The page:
Barchester Towers by Anthony Trollope, adapted by Martyn Wade

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BBC Radio 7, 21-24 July 2009
This 'load of old Trollope' to quote a phrase memorably bandied about at the time of the BBC television version of the novel, boasted a clutch of memorable performances. Alec McCowen's Harding, diffident in manner, outwardly agreeable yet with an inner steel to his nature, contrasted with the youthful Simon Russell Beale's Slope, an outwardly polite, well-mannered cleric with all the sliminess of a Tartuffe. Rosemary Leach rehearsed her familiar performance as a dominant grande dame riding rough-shod over her husband (David Horovitch), who made such efforts not to offend anyone that he remained virtually silent. Add to that Stephen Moore's bluff, kind-hearted Dr. Grantly, and one can see why Cherry Cookson's production proved such enjoyable listening.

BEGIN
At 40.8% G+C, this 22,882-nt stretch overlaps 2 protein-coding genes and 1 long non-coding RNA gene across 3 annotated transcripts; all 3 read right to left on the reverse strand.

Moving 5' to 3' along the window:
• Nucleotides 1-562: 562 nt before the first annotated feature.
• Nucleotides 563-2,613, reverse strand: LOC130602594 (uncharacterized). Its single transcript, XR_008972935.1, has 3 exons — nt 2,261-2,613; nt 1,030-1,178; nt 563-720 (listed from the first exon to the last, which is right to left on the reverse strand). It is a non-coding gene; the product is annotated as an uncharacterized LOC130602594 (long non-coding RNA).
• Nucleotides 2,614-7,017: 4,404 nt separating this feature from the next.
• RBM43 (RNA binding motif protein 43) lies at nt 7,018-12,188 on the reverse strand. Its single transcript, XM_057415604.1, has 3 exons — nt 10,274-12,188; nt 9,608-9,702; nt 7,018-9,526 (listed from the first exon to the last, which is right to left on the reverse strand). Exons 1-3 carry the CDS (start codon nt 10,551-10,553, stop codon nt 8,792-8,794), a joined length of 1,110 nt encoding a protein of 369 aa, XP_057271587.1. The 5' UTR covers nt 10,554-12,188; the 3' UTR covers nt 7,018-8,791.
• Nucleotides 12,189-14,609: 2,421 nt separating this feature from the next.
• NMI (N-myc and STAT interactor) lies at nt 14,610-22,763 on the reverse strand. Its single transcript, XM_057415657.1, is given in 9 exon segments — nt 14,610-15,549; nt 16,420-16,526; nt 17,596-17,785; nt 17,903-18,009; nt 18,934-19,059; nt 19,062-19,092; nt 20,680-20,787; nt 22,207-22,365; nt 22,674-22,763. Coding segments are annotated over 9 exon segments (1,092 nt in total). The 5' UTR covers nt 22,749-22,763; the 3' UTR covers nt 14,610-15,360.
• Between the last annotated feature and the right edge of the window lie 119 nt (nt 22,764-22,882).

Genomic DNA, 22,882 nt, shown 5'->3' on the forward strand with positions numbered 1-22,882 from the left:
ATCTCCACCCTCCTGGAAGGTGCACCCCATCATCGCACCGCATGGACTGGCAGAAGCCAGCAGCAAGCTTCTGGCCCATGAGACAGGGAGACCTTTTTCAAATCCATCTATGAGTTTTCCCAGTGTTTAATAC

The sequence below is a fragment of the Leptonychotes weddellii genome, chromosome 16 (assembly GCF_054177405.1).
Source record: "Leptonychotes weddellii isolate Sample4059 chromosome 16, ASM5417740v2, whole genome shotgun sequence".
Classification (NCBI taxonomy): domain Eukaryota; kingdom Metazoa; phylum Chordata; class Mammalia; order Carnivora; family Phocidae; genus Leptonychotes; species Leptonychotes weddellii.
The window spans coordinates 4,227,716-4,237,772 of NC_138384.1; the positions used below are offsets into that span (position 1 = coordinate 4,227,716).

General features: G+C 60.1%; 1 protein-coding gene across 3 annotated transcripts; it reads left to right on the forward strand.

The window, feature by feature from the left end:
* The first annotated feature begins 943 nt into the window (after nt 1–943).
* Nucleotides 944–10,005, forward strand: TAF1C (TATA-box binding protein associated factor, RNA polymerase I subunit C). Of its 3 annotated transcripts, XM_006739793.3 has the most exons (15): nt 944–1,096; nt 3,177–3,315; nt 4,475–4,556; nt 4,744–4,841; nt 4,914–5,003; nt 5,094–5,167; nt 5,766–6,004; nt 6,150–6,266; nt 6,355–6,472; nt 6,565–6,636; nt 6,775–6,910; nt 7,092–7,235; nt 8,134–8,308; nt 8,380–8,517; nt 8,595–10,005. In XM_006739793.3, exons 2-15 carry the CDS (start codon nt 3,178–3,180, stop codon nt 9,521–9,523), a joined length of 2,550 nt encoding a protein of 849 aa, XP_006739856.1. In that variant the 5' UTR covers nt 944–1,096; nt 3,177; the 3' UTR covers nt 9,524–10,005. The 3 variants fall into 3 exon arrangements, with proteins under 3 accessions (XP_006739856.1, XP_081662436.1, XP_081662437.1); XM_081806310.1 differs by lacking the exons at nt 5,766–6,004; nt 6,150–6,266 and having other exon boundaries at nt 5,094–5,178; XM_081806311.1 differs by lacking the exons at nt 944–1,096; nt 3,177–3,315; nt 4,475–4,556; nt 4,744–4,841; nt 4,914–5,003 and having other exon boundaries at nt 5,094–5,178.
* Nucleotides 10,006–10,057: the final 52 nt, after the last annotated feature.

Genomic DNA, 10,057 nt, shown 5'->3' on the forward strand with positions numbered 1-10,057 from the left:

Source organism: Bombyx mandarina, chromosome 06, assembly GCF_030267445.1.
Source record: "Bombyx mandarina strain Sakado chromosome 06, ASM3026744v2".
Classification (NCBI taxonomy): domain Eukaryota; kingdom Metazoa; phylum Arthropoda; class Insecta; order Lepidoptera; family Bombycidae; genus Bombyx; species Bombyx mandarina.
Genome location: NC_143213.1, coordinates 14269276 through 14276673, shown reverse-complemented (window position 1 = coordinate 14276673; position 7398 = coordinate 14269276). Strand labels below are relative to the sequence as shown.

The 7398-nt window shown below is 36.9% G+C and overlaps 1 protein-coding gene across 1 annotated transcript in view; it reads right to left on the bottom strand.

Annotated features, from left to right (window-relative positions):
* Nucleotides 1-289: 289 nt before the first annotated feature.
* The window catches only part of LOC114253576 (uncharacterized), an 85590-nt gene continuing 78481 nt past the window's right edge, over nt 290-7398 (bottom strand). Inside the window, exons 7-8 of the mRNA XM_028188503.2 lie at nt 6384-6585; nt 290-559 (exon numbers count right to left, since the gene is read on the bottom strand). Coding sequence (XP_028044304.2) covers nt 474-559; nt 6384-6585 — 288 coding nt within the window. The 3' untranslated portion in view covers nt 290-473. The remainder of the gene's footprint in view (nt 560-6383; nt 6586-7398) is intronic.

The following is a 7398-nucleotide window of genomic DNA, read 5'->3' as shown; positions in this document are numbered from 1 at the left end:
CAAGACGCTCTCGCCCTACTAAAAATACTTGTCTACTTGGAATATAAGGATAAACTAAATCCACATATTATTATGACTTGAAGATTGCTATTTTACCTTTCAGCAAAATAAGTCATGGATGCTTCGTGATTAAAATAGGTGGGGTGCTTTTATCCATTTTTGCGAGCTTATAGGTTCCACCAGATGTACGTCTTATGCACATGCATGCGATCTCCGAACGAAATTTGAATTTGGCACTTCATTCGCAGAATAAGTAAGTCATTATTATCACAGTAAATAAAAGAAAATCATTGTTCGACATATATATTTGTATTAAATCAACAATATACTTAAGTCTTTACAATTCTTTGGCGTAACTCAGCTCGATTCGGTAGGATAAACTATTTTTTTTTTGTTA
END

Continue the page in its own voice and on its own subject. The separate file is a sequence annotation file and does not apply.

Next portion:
I have not encountered Trollope for over thirty years, not since I wrote a little paper on 'flawed heroes,' implausibly contrasting Slope with Michael Henchard of Hardy's The Mayor of Casterbridge. Listening to Barchester Towers I was struck by its superficial resemblances to Austen: the bulk of the action takes place in a small country town, involving characters from a restricted milieu whose entire lives revolve around endless social gatherings. This affords them ample opportunity for verbal jousting as well as exploiting one another's social weaknesses. But Trollope wrote half a century after Austen; his world is one where the church struggles to retain its significance in a rapidly-changing world. It is of paramount importance to find out who will be its future leaders, and what visions they might possess for the church's future. Trollope's characterization has a sharp edge to it, as he shows how people like Slope will stop at nothing to achieve their objectives. Barchester Towers might end happily, with Harding turning down the chance to become dean, while welcoming the prospect of marriage for Eleanor (Juliet Aubrey), but we nonetheless wonder how long this idyll will last in an increasingly dog-eat-dog world, where social climbers like Slope gradually assume more and more influence.